2. Not only in America. The disease has spread to Australia. Each state has its own accreditation board, known as “College of Teachers” or “Institute of Teachers” or some such. The purpose is not to validate teacher qualifications but to create endless hoops through which teachers have to jump in order to maintain their accreditation. It’s not as though these hoops do much in terms of value adding. The stated purpose is to “help” teachers maintain “currency of practice”. Unbelievable! What was good teaching practice 40 years ago is still good teaching practice. What has changed is the nature of syllabuses which have changed from being guiding statements to mountains of mandated mire. What is being mandated is often too difficult for students, in terms of cognitive development levels, and the time for teaching and consolidating the basics is used up with “higher order thinking”. What I am suggesting is that authorities in charge of syllabuses appear not to know much about child cognitive development which is evident in their lack of interest in the basics. One example is the teaching of various “text types” in elementary schools. Such knowledge is desirable but pretty much a waste of time if your students can’t yet put a simple sentence together coherently. And by basics I simply don’t mean something like “let’s go back to teaching phonics”. The problem with this approach is that it is thought phonics is the first step in teaching children to read. I would suggest that phonics is essential but not the first step. There is much learning to take place before teaching phonics can be successful or even useful.

    It all adds up to this. Current teacher training practices are inadequate. They must be or you wouldn’t even consider “accreditation boards” for newly qualified teachers, let alone teachers with many years experience under their belts. In my day it took 2 years to train a teacher. The training was basic but it was thorough. Not long after I started teaching it was extended to 3 years. Was this better? No what we did in 2 years was now being done in 3 and not as well. When the teachers colleges were subsumed into universities and the training stretched to 4 years nothing improved. Now we have a situation where it seems teachers are so poorly trained they need to be continually accredited by jumping through hoops whether the hoops make them better teachers or no.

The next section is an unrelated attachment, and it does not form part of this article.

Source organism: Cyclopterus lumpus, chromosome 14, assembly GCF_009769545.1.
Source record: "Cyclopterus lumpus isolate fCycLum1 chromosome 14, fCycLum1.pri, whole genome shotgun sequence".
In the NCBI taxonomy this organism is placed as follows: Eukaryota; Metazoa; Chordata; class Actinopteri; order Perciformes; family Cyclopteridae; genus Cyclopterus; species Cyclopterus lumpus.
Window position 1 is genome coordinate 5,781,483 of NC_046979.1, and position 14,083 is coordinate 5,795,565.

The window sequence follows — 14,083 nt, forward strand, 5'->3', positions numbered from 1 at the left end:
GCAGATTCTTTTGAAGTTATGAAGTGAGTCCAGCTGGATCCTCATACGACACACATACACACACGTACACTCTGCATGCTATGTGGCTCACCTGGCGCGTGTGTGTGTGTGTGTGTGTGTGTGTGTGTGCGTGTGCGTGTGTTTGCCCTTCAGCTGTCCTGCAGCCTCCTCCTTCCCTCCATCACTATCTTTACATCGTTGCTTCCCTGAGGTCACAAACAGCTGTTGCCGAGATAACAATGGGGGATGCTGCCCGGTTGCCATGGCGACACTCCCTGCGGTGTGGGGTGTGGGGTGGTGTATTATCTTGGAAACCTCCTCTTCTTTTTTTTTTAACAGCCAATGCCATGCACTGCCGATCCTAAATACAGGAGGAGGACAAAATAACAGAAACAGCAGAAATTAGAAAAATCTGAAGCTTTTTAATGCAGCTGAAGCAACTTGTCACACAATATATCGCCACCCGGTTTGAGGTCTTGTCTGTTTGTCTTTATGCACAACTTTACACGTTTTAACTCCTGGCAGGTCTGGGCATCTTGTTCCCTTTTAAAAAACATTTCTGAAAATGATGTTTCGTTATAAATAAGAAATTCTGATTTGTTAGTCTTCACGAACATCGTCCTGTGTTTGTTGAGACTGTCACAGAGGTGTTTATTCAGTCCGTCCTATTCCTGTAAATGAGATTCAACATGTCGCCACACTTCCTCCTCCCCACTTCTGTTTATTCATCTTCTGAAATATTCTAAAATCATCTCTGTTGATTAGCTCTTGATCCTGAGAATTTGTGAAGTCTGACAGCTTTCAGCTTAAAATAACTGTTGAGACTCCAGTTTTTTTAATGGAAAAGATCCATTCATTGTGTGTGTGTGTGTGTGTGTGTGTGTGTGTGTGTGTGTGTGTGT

Years ago supervising teachers played a significant role in guiding and mentoring beginning teachers. Many a teacher who started with difficulty owe their career to the patience and wisdom of well experienced supervisors. Nowadays they can’t get to the Managing Unsatisfactory Performance program quickly enough so they can show them the door. Why is this? Because many of the supervisors today owe their positions more to knowing the right political moves to make to climb the ladder than to a sound understanding of teaching theory and practice so even if they wanted to help, they couldn’t.

    1. My father talk for forty years before retiring this summer and says a lot of what you’re saying. It’s very frustrating trying to licensed in the states. It’s one of the reasons I want and need to work harder at becoming a college professor.